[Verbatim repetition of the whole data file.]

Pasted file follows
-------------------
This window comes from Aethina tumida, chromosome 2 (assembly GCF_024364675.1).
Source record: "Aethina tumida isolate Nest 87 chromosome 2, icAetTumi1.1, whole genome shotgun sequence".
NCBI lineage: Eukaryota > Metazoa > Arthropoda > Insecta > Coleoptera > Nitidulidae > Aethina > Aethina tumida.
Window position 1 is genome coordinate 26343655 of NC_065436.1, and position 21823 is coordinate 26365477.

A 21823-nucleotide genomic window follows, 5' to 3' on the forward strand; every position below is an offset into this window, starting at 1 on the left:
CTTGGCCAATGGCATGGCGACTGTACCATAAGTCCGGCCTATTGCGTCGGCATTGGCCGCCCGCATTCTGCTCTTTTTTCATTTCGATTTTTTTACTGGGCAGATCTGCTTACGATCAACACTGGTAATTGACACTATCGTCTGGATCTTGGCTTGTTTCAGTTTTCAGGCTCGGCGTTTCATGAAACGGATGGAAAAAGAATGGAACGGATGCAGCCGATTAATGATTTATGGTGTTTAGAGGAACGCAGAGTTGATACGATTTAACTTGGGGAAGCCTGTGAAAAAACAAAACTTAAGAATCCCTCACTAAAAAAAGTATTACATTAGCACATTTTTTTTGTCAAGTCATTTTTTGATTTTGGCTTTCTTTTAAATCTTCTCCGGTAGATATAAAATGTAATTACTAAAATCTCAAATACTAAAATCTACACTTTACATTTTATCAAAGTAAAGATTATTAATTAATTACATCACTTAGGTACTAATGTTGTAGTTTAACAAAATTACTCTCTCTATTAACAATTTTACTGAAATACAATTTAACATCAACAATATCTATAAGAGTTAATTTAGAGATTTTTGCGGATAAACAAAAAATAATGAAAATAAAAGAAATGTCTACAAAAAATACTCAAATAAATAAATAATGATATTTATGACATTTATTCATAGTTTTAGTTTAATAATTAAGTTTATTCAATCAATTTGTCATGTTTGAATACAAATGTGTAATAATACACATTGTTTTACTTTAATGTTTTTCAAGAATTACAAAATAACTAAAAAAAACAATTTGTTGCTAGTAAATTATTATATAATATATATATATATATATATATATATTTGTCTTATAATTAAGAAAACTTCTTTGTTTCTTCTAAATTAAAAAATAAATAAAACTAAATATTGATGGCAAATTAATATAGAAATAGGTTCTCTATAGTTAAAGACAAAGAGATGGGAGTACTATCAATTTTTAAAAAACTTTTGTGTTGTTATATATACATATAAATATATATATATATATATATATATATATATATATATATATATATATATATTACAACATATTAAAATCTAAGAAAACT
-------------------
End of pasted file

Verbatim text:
This window comes from Aethina tumida, chromosome 2 (assembly GCF_024364675.1).
Source record: "Aethina tumida isolate Nest 87 chromosome 2, icAetTumi1.1, whole genome shotgun sequence".
NCBI lineage: Eukaryota > Metazoa > Arthropoda > Insecta > Coleoptera > Nitidulidae > Aethina > Aethina tumida.
Window position 1 is genome coordinate 26343655 of NC_065436.1, and position 21823 is coordinate 26365477.

A 21823-nucleotide genomic window follows, 5' to 3' on the forward strand; every position below is an offset into this window, starting at 1 on the left:
CTTGGCCAATGGCATGGCGACTGTACCATAAGTCCGGCCTATTGCGTCGGCATTGGCCGCCCGCATTCTGCTCTTTTTTCATTTCGATTTTTTTACTGGGCAGATCTGCTTACGATCAACACTGGTAATTGACACTATCGTCTGGATCTTGGCTTGTTTCAGTTTTCAGGCTCGGCGTTTCATGAAACGGATGGAAAAAGAATGGAACGGATGCAGCCGATTAATGATTTATGGTGTTTAGAGGAACGCAGAGTTGATACGATTTAACTTGGGGAAGCCTGTGAAAAAACAAAACTTAAGAATCCCTCACTAAAAAAAGTATTACATTAGCACATTTTTTTTGTCAAGTCATTTTTTGATTTTGGCTTTCTTTTAAATCTTCTCCGGTAGATATAAAATGTAATTACTAAAATCTCAAATACTAAAATCTACACTTTACATTTTATCAAAGTAAAGATTATTAATTAATTACATCACTTAGGTACTAATGTTGTAGTTTAACAAAATTACTCTCTCTATTAACAATTTTACTGAAATACAATTTAACATCAACAATATCTATAAGAGTTAATTTAGAGATTTTTGCGGATAAACAAAAAATAATGAAAATAAAAGAAATGTCTACAAAAAATACTCAAATAAATAAATAATGATATTTATGACATTTATTCATAGTTTTAGTTTAATAATTAAGTTTATTCAATCAATTTGTCATGTTTGAATACAAATGTGTAATAATACACATTGTTTTACTTTAATGTTTTTCAAGAATTACAAAATAACTAAAAAAAACAATTTGTTGCTAGTAAATTATTATATAATATATATATATATATATATATATATTTGTCTTATAATTAAGAAAACTTCTTTGTTTCTTCTAAATTAAAAAATAAATAAAACTAAATATTGATGGCAAATTAATATAGAAATAGGTTCTCTATAGTTAAAGACAAAGAGATGGGAGTACTATCAATTTTTAAAAAACTTTTGTGTTGTTATATATACATATAAATATATATATATATATATATATATATATATATATATATATATATATATATTACAACATATTAAAATCTAAGAAAACT